The Last time I Was Really Impressed By Technology

Tuesday, 24 August 2010 at 5:33 am Pacific USA Time.

I was thinking about the last time I was really amazed at technology. My Android phone comes close. But before that, when was I really wowed?

2002. I was Queen Geek and early adopter. People thought I just beamed down from Star Trek.

  • My phone was a little Sony Ericsson flip phone on the GSM network VoiceStream (later T-Mobile). 
  • I travelled to England in October 02, and my phone still worked. Paid wild roaming charges, but it was very cool to see the phone work perfectly everywhere I went. Texted my British pals to meet up with them. I'm not sure I was texting anybody else on the planet at that time.
  • I had a Palm i705 with an always-on connection to Cingular Wireless, now AT&T Mobile. The Palm picked up my email all day. I could send email. I had completely mobile email in late 2002, bitches! :)
  • I had a foldable keyboard that the Palm snapped into. That was rather cool. Faster typing than the Palm keyboard.
  • I had a Bluetooth headset because my Sony phone was Bluetooth compatible. Didn't need a dongle. People were amazed at the Bluetooth headset.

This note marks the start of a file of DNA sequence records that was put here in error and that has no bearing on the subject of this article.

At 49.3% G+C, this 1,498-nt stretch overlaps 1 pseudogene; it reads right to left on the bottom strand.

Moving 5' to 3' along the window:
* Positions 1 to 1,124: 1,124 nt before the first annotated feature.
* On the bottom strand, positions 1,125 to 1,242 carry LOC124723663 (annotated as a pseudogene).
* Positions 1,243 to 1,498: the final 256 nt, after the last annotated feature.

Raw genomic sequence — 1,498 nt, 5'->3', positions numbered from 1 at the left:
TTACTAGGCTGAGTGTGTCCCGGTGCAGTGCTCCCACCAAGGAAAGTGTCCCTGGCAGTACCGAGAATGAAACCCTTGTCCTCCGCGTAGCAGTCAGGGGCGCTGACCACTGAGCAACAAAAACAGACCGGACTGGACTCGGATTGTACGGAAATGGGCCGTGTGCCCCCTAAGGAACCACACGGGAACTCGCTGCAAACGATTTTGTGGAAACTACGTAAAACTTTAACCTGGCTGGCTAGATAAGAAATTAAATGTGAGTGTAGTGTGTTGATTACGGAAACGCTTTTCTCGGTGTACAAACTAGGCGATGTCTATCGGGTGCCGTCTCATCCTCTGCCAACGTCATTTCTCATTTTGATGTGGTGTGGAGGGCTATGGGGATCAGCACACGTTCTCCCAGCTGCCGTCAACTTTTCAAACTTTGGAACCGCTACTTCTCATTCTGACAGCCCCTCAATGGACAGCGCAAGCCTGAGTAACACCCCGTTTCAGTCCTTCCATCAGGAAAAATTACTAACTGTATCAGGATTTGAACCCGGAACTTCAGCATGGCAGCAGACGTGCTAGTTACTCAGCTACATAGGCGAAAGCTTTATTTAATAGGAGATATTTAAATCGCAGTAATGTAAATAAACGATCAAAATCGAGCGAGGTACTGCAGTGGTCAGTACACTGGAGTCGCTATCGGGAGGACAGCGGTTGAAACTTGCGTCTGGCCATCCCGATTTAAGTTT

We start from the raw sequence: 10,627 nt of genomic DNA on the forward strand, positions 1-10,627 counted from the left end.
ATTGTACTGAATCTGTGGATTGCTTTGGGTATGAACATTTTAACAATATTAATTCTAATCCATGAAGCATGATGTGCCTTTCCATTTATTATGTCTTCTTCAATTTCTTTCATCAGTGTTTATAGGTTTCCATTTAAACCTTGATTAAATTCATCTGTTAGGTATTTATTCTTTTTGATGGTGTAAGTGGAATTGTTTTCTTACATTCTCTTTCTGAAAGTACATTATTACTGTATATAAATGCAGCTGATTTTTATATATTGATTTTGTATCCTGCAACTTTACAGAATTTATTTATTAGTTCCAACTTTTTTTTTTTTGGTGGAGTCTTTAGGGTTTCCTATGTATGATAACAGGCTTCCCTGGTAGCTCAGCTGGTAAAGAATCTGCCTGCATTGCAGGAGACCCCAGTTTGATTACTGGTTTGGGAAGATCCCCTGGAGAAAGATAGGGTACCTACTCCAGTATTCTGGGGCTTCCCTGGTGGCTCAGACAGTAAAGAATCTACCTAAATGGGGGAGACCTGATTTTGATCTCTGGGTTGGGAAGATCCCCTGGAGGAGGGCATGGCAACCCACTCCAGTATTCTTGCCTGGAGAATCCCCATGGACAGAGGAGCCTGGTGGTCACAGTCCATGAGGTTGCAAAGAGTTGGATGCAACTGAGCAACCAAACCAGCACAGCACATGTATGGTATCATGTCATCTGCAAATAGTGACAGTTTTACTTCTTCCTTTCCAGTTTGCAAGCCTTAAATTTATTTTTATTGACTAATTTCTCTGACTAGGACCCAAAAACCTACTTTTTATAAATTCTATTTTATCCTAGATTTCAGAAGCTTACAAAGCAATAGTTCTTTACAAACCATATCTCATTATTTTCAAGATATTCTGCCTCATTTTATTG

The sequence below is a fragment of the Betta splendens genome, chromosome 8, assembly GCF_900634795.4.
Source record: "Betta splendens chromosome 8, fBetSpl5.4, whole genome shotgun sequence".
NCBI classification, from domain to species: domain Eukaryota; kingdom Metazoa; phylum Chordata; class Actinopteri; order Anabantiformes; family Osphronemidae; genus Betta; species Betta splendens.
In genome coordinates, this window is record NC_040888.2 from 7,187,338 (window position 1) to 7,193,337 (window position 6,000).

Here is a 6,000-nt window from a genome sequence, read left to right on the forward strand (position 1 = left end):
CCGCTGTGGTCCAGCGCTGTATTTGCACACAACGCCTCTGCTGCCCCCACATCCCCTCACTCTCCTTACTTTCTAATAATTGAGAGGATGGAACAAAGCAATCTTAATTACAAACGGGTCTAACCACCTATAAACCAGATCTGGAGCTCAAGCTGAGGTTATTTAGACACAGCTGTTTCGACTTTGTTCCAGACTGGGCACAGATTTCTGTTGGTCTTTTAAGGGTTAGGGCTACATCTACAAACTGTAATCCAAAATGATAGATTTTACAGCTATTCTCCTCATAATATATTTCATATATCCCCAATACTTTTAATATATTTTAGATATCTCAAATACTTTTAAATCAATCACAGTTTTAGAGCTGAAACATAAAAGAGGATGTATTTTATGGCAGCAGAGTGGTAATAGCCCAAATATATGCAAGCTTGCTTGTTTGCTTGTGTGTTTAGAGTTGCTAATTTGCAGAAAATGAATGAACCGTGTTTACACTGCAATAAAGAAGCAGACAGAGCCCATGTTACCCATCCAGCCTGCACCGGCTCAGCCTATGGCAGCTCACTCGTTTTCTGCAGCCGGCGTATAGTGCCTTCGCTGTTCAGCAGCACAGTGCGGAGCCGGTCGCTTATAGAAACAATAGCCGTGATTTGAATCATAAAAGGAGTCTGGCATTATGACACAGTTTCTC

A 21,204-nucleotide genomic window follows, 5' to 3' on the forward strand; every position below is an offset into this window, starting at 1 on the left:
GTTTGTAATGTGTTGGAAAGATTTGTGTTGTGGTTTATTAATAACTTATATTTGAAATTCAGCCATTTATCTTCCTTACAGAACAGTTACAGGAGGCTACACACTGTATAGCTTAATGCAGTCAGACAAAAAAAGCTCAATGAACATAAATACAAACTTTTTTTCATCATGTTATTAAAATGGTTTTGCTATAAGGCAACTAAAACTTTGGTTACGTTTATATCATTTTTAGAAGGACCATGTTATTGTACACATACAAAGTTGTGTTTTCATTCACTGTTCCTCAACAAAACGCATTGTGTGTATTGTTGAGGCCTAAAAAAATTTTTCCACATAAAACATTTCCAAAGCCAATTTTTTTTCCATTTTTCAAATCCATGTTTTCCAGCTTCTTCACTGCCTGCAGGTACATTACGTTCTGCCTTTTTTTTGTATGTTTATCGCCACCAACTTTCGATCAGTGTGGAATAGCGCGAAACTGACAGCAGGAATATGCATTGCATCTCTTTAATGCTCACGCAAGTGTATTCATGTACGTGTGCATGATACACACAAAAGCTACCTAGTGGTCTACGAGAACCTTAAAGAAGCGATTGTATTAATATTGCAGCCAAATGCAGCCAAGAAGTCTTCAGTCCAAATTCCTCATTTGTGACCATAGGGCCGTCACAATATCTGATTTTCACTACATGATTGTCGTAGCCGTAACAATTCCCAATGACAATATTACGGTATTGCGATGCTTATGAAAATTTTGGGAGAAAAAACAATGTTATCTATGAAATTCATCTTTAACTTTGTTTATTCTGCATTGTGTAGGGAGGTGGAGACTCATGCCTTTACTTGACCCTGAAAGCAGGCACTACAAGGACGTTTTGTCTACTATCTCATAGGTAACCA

That was some cool tech… before a Treo, before a Blackberry. Before everybody needed a Bluetooth headset on their ear at dinner.

This was the last time I was really impressed by tech.

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Categories: Just An Observation

Comments Closed

2 Responses to “The Last time I Was Really Impressed By Technology”

  1. Roy Baker says:

    I remember my first hand held calculator in the early ’70s. Okay, that proves I’m incredibly old. But up until that point there was nothing like that. It could add, subtract, multiply and divide, and had one memory. It was called the Bowmar Brain and cost $99.00. At the time I was making $65.00 a week. This was the height of technology at that time. That was the very beginning of my tech addiction.

  2. Irv Arons says:

    Well, since I’m probably much older than all of you, I’ll go back to the late 1940s or early 1950s, when an aunt gave me one of the first ball point pens — I’m pretty sure it was a Reynolds. Its major feature was that it was pressurized and could write upside down!
    I think it cost $15 in those day’s dollars.
    I also remember my first handheld calculator. It was an HP and cost $100 and did what a $5 calculator will do today. That was probably in the early 1970s, because I probably used a slide rule til then! (Yes, I know, what’s a slide rule? But I used one until after I graduated college in 1957.)